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Sulphurous Bugs

Hungry microbes may provide the answer to the high sulphur content of some coals, if the success of a research project at the University of Canterbury is any indication.

The bacteria are able to remove 98% of the inorganic sulphur from coal samples. The organic sulphur content is harder to get at, says Dr Ian Gilmore, as it is more tightly bound chemically. The microbes are a "cocktail mixture" of naturally-occurring bacteria found in local mines. Dr Gilmore hopes to identify a strain that will feed on the organic sulphur.

The research, carried out by postgraduate student Harijanto Seotjijo, is unusual in that it uses a slurry of finely-ground coal digested under ordinary field conditions. Most research of this type is carried out in sterile laboratories.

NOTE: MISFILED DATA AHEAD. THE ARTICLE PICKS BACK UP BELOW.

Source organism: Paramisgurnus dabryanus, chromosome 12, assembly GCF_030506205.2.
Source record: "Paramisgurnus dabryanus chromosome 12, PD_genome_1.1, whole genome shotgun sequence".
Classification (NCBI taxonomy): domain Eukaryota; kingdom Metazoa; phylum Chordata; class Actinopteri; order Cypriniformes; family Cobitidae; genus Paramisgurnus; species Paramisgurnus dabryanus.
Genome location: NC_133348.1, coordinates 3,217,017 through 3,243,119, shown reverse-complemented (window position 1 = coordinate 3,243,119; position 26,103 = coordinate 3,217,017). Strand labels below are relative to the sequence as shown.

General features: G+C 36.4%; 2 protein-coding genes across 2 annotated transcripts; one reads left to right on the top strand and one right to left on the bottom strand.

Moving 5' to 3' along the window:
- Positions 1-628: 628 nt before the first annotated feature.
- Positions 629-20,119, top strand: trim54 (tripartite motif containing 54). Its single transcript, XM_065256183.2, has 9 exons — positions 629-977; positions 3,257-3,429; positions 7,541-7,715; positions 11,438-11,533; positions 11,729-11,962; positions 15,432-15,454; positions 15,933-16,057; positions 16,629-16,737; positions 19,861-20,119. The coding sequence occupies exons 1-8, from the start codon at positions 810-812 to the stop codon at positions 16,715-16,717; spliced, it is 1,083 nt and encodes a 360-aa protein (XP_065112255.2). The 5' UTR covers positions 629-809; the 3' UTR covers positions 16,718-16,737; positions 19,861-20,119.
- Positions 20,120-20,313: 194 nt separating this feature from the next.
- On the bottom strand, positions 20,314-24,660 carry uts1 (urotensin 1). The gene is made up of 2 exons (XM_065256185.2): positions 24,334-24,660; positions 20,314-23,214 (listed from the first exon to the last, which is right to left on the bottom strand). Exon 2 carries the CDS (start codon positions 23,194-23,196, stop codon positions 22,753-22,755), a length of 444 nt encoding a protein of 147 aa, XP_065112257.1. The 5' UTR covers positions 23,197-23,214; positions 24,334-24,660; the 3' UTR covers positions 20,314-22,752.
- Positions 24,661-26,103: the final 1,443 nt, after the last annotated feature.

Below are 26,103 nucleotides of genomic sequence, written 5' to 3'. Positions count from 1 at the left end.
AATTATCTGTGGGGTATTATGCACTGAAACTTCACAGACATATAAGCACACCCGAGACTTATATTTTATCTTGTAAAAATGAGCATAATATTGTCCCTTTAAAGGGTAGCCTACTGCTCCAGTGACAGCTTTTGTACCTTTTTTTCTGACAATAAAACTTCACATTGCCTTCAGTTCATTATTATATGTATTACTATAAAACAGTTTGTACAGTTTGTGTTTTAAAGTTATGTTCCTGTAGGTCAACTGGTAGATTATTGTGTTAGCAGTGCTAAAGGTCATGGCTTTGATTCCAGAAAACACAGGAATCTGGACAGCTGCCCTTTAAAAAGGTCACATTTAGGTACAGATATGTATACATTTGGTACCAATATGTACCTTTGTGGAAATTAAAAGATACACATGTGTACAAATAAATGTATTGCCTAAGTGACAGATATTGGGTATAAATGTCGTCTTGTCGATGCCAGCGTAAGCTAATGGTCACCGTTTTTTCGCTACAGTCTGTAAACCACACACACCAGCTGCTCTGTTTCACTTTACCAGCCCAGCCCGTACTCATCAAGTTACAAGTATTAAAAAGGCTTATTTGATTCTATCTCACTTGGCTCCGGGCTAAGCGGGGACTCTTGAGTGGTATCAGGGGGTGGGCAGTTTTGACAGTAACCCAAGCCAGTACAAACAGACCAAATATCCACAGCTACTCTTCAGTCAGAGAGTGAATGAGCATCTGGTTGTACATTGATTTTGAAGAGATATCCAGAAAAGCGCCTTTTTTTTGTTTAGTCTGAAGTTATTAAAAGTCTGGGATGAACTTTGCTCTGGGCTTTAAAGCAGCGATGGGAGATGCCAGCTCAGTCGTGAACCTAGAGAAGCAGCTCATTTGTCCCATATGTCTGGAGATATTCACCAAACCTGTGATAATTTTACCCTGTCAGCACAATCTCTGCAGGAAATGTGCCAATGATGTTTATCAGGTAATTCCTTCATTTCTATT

Dr Gilmore sees this approach as making the jump to commercialisation easier in the future. Thermal power stations could have special slurry ponds to treat the coal before combustion, cutting its pollution potential drastically.

With a provisional patent under way and intense interest from researchers overseas, the sulphurous microbes look like having a well-fed future.